These breakfast cereals were eaten in place of native hot beverages, such as atole. This change can be considered negative from both economic and nutritional perspectives. Ready-to-eat breakfast cereals are much costlier than traditional breakfast foods. Even though ready-to-eat breakfast cereals are enriched with iron and vitamins, most are high in calories. Obesity is prevalent among Latino children and adults, and consumption of high-calorie breakfast cereals can contribute to increasing this health risk.
The dairy food showing the second largest increase in frequency of consumption was ice cream. Only 24% of the immigrants consumed ice cream in the core diet while living in Mexico. Although Mexican-Americans were more likely to consume low-fat milk, 46% consumed ice cream. The preference for whole milk among immigrants from Mexico may reflect the fact that in small Mexican towns and rural areas milk fat is often removed and water added to the milk to increase the milk's volume, and therefore the seller's profit. Health and nutrition educators who counsel Latinos about the benefits of low-fat milk should explain that in the United States, milk that is low in fat is nutritious, since it usually is enriched with calcium and other nutrients.
Tortilla and masa dishes. The consumption of corn tortillas has remained relatively stable over time. Ninety-eight percent of the immigrants consumed corn tortillas in the core diet while living in Mexico and after immigration to the United States. Consumption of corn tortillas by Mexican-Americans declined slightly: 84% reported consuming this food 2 to 7 days a week. Flour tortillas, almost unknown in Mexico (with the exception of Mexican states bordering the United States), emerged as almost a new food item after immigration here. Thus, although only 14% of the immigrants reported consuming flour tortillas in Mexico, 39% of the Mexican-Americans reported consuming flour tortillas 2 to 7 days a week. For some participants, flour tortillas are more convenient to use in bag lunches than corn tortillas, which break when cold and leak easily. Two traditional foods prepared with corn tortillas, tostadas and “chilaquiles,” have almost disappeared from the core diet in the United States.
Beans, rice, and pasta. Consumption of beans and rice prepared with vegetables has decreased in the United States. For example, consumption of boiled beans (“frijoles a la olla”) decreased from 84% in Mexico to 71% after immigration and 42% among Mexican-Americans. Similar decreases were observed for retried beans. Decreasing consumption of retried beans can be a positive way of decreasing fat intake. On the other hand, boiled beans are an excellent and inexpensive source of protein and fiber. Yet the frequency of consumption of boiled beans is decreasing even more quickly than that of retried beans.
Although the frequency of rice consumption remains about the same, there has been a significant change in the way rice is consumed. In Mexico, most respondents ate rice prepared with tomato, carrots, and other vegetables: “sopa de arroz.” In the United States, however, consumption of sopa de arroz decreased, whereas consumption of plain cooked rice increased from 9% (in Mexico) to 32% (after immigration). The same figure (32%) was reported by Mexican-Americans. Declining consumption of sopa de arroz is considered negative, since tomatoes and carrots are good sources of vitamin A and fiber.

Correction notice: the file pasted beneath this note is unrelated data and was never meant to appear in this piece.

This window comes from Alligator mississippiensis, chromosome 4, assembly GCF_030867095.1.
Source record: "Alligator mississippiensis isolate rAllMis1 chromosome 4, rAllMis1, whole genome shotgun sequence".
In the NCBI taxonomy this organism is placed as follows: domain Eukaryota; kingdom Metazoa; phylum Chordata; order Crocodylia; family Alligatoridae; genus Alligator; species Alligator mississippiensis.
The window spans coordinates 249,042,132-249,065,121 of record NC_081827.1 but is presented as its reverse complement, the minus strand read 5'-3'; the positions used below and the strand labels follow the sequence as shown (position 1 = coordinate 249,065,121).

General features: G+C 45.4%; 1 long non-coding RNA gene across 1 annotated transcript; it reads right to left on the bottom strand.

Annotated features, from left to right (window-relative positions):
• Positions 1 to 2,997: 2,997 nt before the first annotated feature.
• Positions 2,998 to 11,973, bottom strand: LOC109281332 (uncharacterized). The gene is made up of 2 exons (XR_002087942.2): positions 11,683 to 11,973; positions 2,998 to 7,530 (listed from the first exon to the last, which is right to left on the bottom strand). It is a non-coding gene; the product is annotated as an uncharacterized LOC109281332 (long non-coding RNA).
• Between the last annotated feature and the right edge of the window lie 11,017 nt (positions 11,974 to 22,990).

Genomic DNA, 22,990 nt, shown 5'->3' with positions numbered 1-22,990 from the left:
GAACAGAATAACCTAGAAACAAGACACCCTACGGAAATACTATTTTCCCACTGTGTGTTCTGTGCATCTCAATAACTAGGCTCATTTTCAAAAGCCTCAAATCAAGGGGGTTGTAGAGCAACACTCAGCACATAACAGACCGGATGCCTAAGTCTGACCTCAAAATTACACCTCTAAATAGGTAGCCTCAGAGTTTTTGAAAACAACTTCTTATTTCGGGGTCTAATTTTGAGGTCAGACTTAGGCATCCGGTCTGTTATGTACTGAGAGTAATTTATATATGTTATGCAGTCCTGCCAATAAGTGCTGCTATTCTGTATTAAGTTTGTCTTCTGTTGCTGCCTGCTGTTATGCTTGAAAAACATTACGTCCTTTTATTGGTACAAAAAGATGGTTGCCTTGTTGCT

Pasta consumption in the core diet decreased even more than rice or bean consumption. Of the sample, 68% reported consuming pasta soup in Mexico compared with 36% after immigration. Pasta appeared in the core diet of only 17% of the Mexican-Americans studied. “Sopa de fideo” (vermicelli prepared with tomato sauce) was consumed by 32% of the sample before immigration, by 20% after immigration, and by 10% of the Mexican-Americans. Decreased pasta consumption can also be viewed as a negative change, since pasta-based dishes are a source of vegetables. Pasta is also an inexpensive source of complex carbohydrates.
Meat and eggs. Meat as a combined category (beef, poultry, fish, etc.) was consumed in Mexico almost daily by 97% of the sample. Meat consumption remained high after immigration (91%), and was equally high among Mexican-Americans (92%).
While the frequency of meat consumption did not change significanly, there were significant changes in the ways in which those meats were consumed. In Mexico, meats are almost always prepared with chilies, tomatoes, and other vegetables. In the United States, consumption of meats prepared with vegetables has decreased. While consumption of five traditional meat preparations (which contain vegetables) declined drastically, consumption of grilled meat and ham increased. The tendency to abandon traditional meat-vegetable preparations may result in decreased consumption of chilies, carrots, verdolagas (purslane), and other nutritious vegetables usually included in meat dishes.
In the sample, frequency of consumption of eggs in the core diet declined from 82% in Mexico to 68% after immigration, and only 59% of the Mexican-Americans consumed eggs. This may reflect an increased awareness about the cholesterol content of eggs. One positive change was the decreased use of raw eggs in the beverage “licuado” (milk blended with fruits and, sometimes, raw egg). This reduces the risk of salmonella poisoning. Examples of traditional egg preparations that include vegetables are fried eggs topped with a tomato-based sauce and scrambled eggs with vegetables. These dishes decline in popularity after immigration. The decrease in egg consumption can be viewed as a healthy change for those with high levels of blood cholesterol. It can be viewed, however, as a negative change for some, since eggs are an inexpensive source of iron, protein, and vitamin A.